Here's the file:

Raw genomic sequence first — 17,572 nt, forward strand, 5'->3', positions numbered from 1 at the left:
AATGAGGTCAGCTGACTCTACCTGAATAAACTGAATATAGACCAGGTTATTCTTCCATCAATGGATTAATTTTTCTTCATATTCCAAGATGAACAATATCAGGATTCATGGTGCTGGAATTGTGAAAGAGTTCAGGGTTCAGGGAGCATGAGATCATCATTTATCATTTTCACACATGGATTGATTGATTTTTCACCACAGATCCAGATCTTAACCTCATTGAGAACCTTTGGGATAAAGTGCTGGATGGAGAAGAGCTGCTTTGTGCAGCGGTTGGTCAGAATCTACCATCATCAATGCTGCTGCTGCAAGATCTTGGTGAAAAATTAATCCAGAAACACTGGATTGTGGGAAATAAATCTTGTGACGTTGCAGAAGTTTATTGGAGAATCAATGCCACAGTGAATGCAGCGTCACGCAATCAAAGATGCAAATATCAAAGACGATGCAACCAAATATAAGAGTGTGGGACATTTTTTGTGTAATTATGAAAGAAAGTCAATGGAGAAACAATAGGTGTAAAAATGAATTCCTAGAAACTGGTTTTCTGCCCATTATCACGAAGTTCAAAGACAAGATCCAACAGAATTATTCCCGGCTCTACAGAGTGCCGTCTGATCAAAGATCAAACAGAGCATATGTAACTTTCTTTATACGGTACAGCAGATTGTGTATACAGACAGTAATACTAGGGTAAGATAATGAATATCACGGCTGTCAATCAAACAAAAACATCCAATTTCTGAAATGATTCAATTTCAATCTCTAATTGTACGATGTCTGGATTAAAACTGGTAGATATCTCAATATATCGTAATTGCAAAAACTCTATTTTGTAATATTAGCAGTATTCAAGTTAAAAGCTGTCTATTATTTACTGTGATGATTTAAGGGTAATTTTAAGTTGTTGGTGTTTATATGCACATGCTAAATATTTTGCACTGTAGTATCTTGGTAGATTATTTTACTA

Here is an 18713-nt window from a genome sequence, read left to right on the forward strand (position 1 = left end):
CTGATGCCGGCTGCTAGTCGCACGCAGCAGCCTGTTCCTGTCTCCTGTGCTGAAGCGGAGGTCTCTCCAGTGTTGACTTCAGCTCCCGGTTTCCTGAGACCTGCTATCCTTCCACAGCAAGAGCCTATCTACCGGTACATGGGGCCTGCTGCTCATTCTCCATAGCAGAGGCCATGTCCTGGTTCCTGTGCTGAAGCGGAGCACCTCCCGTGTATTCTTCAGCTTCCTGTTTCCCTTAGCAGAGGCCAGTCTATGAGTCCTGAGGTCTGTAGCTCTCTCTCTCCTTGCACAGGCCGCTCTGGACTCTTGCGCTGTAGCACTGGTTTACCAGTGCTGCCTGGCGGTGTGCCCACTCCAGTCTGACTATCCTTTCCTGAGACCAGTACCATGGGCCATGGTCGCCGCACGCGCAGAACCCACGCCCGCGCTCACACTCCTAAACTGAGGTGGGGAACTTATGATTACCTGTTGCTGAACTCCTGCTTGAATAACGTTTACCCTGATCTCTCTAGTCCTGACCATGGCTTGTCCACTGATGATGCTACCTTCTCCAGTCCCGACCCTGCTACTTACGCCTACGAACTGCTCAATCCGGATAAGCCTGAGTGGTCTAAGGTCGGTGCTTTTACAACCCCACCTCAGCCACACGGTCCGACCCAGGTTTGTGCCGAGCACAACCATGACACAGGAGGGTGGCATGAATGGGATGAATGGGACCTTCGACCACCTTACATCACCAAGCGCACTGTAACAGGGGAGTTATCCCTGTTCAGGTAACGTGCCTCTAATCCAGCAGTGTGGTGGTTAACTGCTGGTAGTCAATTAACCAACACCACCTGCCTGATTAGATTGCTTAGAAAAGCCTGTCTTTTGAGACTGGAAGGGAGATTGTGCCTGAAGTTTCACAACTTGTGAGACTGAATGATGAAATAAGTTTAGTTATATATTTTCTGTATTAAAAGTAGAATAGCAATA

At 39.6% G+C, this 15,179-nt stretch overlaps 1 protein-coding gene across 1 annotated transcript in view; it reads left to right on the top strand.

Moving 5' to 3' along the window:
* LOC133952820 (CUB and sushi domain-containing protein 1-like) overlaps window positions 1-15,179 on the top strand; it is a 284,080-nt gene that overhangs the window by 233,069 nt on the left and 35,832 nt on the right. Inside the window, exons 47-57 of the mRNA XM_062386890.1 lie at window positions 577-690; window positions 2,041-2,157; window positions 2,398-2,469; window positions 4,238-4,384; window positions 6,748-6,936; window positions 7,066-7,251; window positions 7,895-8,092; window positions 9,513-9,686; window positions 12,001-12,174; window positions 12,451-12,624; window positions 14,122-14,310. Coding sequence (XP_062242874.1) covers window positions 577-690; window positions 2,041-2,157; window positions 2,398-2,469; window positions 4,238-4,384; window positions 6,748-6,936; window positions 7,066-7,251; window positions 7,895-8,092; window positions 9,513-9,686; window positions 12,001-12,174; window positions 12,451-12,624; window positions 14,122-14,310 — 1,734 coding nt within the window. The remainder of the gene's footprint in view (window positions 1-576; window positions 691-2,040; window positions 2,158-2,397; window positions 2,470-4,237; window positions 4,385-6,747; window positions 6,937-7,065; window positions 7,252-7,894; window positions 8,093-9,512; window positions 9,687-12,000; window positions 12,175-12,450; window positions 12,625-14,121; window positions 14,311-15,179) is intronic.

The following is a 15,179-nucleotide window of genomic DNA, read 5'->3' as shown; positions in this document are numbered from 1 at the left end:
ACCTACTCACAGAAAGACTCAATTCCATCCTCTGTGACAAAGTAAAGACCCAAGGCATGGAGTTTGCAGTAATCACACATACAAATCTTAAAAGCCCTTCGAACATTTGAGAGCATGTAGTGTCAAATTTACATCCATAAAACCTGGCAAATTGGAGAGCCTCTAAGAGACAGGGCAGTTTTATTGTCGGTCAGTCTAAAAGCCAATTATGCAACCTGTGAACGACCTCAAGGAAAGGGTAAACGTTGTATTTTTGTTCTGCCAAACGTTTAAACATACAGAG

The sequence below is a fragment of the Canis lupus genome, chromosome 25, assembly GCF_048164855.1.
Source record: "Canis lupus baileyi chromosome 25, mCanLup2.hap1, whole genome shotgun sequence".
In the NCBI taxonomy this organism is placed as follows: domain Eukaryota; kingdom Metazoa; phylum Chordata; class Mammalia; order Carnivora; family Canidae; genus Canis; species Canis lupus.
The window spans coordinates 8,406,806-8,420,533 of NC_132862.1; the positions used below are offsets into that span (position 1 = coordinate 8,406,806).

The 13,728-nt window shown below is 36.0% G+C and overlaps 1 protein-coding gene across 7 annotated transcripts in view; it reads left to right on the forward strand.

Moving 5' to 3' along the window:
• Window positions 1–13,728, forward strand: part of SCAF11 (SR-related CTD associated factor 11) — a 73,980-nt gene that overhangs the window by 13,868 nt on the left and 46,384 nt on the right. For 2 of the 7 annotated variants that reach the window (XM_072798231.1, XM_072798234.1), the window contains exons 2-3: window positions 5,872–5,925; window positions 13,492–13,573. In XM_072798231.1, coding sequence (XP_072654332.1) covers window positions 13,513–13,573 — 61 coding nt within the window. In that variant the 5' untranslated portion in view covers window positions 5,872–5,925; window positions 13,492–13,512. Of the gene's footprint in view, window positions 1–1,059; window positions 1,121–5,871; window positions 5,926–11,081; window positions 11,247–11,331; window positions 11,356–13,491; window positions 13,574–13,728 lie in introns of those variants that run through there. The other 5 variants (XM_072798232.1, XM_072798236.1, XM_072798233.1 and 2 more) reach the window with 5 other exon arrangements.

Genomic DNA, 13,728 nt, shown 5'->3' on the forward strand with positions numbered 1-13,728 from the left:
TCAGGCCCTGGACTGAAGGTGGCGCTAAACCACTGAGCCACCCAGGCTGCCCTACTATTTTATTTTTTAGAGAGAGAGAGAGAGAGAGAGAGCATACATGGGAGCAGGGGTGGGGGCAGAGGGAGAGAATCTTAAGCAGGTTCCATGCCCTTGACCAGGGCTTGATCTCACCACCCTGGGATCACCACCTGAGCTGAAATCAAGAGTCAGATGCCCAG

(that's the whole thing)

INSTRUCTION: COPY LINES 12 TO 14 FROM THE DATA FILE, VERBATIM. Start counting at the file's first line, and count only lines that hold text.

In the NCBI taxonomy this organism is placed as follows: domain Eukaryota; kingdom Metazoa; phylum Chordata; class Mammalia; order Carnivora; family Canidae; genus Canis; species Canis lupus.
The window spans coordinates 8,406,806-8,420,533 of NC_132862.1; the positions used below are offsets into that span (position 1 = coordinate 8,406,806).

The 13,728-nt window shown below is 36.0% G+C and overlaps 1 protein-coding gene across 7 annotated transcripts in view; it reads left to right on the forward strand.